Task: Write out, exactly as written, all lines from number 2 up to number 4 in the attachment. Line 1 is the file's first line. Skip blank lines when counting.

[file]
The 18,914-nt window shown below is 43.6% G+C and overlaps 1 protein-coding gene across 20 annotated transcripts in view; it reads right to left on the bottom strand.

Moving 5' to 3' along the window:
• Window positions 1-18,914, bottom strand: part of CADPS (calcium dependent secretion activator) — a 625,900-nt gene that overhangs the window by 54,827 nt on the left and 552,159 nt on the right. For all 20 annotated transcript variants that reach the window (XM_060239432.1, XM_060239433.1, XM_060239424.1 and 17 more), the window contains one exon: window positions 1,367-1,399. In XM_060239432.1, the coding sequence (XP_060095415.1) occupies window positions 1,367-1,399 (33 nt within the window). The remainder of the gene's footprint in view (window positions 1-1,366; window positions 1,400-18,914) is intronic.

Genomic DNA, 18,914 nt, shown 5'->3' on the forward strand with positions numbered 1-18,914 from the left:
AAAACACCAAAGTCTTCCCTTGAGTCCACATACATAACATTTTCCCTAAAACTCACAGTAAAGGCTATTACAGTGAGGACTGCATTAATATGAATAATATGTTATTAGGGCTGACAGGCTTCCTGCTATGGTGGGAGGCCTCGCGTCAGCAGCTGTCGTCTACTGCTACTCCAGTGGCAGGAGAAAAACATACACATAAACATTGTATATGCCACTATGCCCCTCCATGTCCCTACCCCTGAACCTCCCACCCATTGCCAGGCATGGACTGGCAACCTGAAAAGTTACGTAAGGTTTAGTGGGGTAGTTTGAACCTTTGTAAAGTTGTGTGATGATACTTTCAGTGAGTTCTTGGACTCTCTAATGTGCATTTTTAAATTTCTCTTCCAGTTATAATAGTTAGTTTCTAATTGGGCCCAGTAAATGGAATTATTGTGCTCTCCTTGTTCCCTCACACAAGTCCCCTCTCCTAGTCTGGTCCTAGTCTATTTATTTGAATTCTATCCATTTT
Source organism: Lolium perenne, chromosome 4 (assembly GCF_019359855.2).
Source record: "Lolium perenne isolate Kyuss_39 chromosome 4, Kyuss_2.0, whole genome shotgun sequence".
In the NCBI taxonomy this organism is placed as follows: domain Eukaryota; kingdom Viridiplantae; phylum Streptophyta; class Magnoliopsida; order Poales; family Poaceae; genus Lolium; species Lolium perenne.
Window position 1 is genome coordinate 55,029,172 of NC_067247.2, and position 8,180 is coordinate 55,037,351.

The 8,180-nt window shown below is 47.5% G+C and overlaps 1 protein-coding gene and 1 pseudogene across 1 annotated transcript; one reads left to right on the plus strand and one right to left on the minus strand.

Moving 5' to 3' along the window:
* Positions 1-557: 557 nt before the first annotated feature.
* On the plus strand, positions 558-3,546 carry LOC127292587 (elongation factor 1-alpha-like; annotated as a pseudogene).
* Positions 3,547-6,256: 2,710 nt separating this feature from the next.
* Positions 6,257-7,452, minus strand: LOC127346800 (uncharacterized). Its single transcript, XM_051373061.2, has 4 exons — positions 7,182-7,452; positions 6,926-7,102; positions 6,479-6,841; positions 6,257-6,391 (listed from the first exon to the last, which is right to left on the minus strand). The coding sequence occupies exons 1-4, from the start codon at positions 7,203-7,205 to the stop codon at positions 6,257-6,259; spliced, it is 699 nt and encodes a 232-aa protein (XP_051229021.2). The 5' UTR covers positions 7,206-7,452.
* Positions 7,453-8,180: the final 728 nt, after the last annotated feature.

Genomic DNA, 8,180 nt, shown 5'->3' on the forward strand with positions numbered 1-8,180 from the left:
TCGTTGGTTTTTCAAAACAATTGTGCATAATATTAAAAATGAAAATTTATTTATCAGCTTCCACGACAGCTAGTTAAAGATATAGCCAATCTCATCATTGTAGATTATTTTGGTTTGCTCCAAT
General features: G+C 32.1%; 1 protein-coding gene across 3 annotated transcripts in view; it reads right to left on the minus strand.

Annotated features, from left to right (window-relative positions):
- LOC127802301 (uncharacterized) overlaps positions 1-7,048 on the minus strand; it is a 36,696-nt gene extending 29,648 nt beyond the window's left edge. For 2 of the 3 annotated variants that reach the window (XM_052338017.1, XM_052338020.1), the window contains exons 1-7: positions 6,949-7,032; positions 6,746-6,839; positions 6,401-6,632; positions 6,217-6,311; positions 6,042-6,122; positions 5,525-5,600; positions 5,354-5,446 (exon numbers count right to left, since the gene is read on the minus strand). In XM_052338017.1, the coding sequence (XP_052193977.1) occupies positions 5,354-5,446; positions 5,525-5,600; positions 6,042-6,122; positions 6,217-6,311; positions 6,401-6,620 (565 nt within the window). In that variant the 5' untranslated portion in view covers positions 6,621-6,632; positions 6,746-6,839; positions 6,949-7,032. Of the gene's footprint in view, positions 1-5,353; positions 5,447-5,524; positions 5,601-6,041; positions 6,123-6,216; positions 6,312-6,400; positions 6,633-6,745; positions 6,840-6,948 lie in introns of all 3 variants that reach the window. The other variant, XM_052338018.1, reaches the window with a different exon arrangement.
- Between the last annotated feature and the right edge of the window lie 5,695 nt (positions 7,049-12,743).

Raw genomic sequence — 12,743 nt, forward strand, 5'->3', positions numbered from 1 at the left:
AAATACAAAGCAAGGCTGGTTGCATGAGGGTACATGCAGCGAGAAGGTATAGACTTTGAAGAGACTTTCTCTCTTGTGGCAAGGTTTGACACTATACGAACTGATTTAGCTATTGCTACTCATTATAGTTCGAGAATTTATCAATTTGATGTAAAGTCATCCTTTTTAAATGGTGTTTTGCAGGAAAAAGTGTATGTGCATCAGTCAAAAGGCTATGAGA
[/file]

Moving 5' to 3' along the window:
• Window positions 1-18,914, bottom strand: part of CADPS (calcium dependent secretion activator) — a 625,900-nt gene that overhangs the window by 54,827 nt on the left and 552,159 nt on the right. For all 20 annotated transcript variants that reach the window (XM_060239432.1, XM_060239433.1, XM_060239424.1 and 17 more), the window contains one exon: window positions 1,367-1,399. In XM_060239432.1, the coding sequence (XP_060095415.1) occupies window positions 1,367-1,399 (33 nt within the window). The remainder of the gene's footprint in view (window positions 1-1,366; window positions 1,400-18,914) is intronic.

Genomic DNA, 18,914 nt, shown 5'->3' on the forward strand with positions numbered 1-18,914 from the left: